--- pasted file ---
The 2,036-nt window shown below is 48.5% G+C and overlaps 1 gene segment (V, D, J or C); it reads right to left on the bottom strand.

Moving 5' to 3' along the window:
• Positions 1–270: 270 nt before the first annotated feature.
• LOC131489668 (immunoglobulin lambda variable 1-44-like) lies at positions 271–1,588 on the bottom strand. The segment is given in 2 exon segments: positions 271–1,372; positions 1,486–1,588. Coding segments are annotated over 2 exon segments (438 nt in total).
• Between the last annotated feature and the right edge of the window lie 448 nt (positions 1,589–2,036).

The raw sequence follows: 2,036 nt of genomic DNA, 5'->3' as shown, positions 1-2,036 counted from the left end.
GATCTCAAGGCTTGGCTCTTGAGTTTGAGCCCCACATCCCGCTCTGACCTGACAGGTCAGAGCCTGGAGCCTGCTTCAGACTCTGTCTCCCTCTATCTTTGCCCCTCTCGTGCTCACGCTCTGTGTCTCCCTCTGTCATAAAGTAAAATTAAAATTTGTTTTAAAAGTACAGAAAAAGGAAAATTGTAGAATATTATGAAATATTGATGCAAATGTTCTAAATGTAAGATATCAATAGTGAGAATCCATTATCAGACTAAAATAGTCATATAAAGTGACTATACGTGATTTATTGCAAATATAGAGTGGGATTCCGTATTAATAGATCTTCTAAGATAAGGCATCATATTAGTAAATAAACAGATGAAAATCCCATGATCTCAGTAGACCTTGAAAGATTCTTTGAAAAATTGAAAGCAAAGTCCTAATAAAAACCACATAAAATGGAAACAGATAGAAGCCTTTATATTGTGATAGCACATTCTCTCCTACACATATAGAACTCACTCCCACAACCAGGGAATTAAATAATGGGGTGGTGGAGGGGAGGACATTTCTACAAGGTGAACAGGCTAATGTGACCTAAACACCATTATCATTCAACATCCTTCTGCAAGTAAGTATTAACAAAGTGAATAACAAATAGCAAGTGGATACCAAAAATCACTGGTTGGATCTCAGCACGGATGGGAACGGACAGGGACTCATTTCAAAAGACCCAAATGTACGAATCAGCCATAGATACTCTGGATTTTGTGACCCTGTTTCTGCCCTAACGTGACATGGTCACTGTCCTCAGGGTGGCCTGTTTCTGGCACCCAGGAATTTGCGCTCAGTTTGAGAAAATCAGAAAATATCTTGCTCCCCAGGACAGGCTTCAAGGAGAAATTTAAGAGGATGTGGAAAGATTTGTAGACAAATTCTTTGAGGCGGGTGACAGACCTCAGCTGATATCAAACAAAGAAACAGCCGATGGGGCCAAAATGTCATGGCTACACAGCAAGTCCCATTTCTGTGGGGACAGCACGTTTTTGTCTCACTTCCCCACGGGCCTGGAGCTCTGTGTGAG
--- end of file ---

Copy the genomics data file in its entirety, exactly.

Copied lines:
The 2,036-nt window shown below is 48.5% G+C and overlaps 1 gene segment (V, D, J or C); it reads right to left on the bottom strand.

Moving 5' to 3' along the window:
• Positions 1–270: 270 nt before the first annotated feature.
• LOC131489668 (immunoglobulin lambda variable 1-44-like) lies at positions 271–1,588 on the bottom strand. The segment is given in 2 exon segments: positions 271–1,372; positions 1,486–1,588. Coding segments are annotated over 2 exon segments (438 nt in total).
• Between the last annotated feature and the right edge of the window lie 448 nt (positions 1,589–2,036).

The raw sequence follows: 2,036 nt of genomic DNA, 5'->3' as shown, positions 1-2,036 counted from the left end.
GATCTCAAGGCTTGGCTCTTGAGTTTGAGCCCCACATCCCGCTCTGACCTGACAGGTCAGAGCCTGGAGCCTGCTTCAGACTCTGTCTCCCTCTATCTTTGCCCCTCTCGTGCTCACGCTCTGTGTCTCCCTCTGTCATAAAGTAAAATTAAAATTTGTTTTAAAAGTACAGAAAAAGGAAAATTGTAGAATATTATGAAATATTGATGCAAATGTTCTAAATGTAAGATATCAATAGTGAGAATCCATTATCAGACTAAAATAGTCATATAAAGTGACTATACGTGATTTATTGCAAATATAGAGTGGGATTCCGTATTAATAGATCTTCTAAGATAAGGCATCATATTAGTAAATAAACAGATGAAAATCCCATGATCTCAGTAGACCTTGAAAGATTCTTTGAAAAATTGAAAGCAAAGTCCTAATAAAAACCACATAAAATGGAAACAGATAGAAGCCTTTATATTGTGATAGCACATTCTCTCCTACACATATAGAACTCACTCCCACAACCAGGGAATTAAATAATGGGGTGGTGGAGGGGAGGACATTTCTACAAGGTGAACAGGCTAATGTGACCTAAACACCATTATCATTCAACATCCTTCTGCAAGTAAGTATTAACAAAGTGAATAACAAATAGCAAGTGGATACCAAAAATCACTGGTTGGATCTCAGCACGGATGGGAACGGACAGGGACTCATTTCAAAAGACCCAAATGTACGAATCAGCCATAGATACTCTGGATTTTGTGACCCTGTTTCTGCCCTAACGTGACATGGTCACTGTCCTCAGGGTGGCCTGTTTCTGGCACCCAGGAATTTGCGCTCAGTTTGAGAAAATCAGAAAATATCTTGCTCCCCAGGACAGGCTTCAAGGAGAAATTTAAGAGGATGTGGAAAGATTTGTAGACAAATTCTTTGAGGCGGGTGACAGACCTCAGCTGATATCAAACAAAGAAACAGCCGATGGGGCCAAAATGTCATGGCTACACAGCAAGTCCCATTTCTGTGGGGACAGCACGTTTTTGTCTCACTTCCCCACGGGCCTGGAGCTCTGTGTGAG